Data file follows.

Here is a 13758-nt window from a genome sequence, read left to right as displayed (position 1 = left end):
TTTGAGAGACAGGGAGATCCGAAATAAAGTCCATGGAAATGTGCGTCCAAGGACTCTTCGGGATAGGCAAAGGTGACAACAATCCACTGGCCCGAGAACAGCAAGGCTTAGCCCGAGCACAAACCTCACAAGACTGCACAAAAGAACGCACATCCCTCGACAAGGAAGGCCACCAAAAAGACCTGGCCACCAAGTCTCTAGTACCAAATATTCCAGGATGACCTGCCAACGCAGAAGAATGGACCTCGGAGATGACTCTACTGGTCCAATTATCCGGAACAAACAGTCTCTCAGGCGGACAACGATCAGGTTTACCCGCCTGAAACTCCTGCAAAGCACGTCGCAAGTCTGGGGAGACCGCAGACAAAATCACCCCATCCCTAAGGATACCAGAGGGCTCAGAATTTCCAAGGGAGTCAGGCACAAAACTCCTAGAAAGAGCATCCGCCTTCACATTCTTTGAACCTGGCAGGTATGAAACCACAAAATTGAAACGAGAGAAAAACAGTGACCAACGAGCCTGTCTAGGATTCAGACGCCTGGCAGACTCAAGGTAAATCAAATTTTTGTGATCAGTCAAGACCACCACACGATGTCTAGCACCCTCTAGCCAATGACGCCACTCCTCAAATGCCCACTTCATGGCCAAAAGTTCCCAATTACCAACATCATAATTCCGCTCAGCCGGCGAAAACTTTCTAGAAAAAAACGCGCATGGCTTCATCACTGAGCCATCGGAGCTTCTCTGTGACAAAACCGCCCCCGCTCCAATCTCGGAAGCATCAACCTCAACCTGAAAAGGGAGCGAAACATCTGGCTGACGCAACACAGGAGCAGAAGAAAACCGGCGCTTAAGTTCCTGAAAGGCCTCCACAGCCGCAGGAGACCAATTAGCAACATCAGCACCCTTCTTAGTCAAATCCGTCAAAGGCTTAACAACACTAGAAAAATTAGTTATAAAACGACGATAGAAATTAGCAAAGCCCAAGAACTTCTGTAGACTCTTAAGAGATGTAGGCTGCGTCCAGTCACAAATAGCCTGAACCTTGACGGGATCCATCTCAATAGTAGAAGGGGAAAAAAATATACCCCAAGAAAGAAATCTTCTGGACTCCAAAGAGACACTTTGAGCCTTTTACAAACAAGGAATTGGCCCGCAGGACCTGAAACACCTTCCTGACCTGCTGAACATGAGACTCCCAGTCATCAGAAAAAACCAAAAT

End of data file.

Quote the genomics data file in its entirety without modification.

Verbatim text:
Here is a 13758-nt window from a genome sequence, read left to right as displayed (position 1 = left end):
TTTGAGAGACAGGGAGATCCGAAATAAAGTCCATGGAAATGTGCGTCCAAGGACTCTTCGGGATAGGCAAAGGTGACAACAATCCACTGGCCCGAGAACAGCAAGGCTTAGCCCGAGCACAAACCTCACAAGACTGCACAAAAGAACGCACATCCCTCGACAAGGAAGGCCACCAAAAAGACCTGGCCACCAAGTCTCTAGTACCAAATATTCCAGGATGACCTGCCAACGCAGAAGAATGGACCTCGGAGATGACTCTACTGGTCCAATTATCCGGAACAAACAGTCTCTCAGGCGGACAACGATCAGGTTTACCCGCCTGAAACTCCTGCAAAGCACGTCGCAAGTCTGGGGAGACCGCAGACAAAATCACCCCATCCCTAAGGATACCAGAGGGCTCAGAATTTCCAAGGGAGTCAGGCACAAAACTCCTAGAAAGAGCATCCGCCTTCACATTCTTTGAACCTGGCAGGTATGAAACCACAAAATTGAAACGAGAGAAAAACAGTGACCAACGAGCCTGTCTAGGATTCAGACGCCTGGCAGACTCAAGGTAAATCAAATTTTTGTGATCAGTCAAGACCACCACACGATGTCTAGCACCCTCTAGCCAATGACGCCACTCCTCAAATGCCCACTTCATGGCCAAAAGTTCCCAATTACCAACATCATAATTCCGCTCAGCCGGCGAAAACTTTCTAGAAAAAAACGCGCATGGCTTCATCACTGAGCCATCGGAGCTTCTCTGTGACAAAACCGCCCCCGCTCCAATCTCGGAAGCATCAACCTCAACCTGAAAAGGGAGCGAAACATCTGGCTGACGCAACACAGGAGCAGAAGAAAACCGGCGCTTAAGTTCCTGAAAGGCCTCCACAGCCGCAGGAGACCAATTAGCAACATCAGCACCCTTCTTAGTCAAATCCGTCAAAGGCTTAACAACACTAGAAAAATTAGTTATAAAACGACGATAGAAATTAGCAAAGCCCAAGAACTTCTGTAGACTCTTAAGAGATGTAGGCTGCGTCCAGTCACAAATAGCCTGAACCTTGACGGGATCCATCTCAATAGTAGAAGGGGAAAAAAATATACCCCAAGAAAGAAATCTTCTGGACTCCAAAGAGACACTTTGAGCCTTTTACAAACAAGGAATTGGCCCGCAGGACCTGAAACACCTTCCTGACCTGCTGAACATGAGACTCCCAGTCATCAGAAAAAACCAAAAT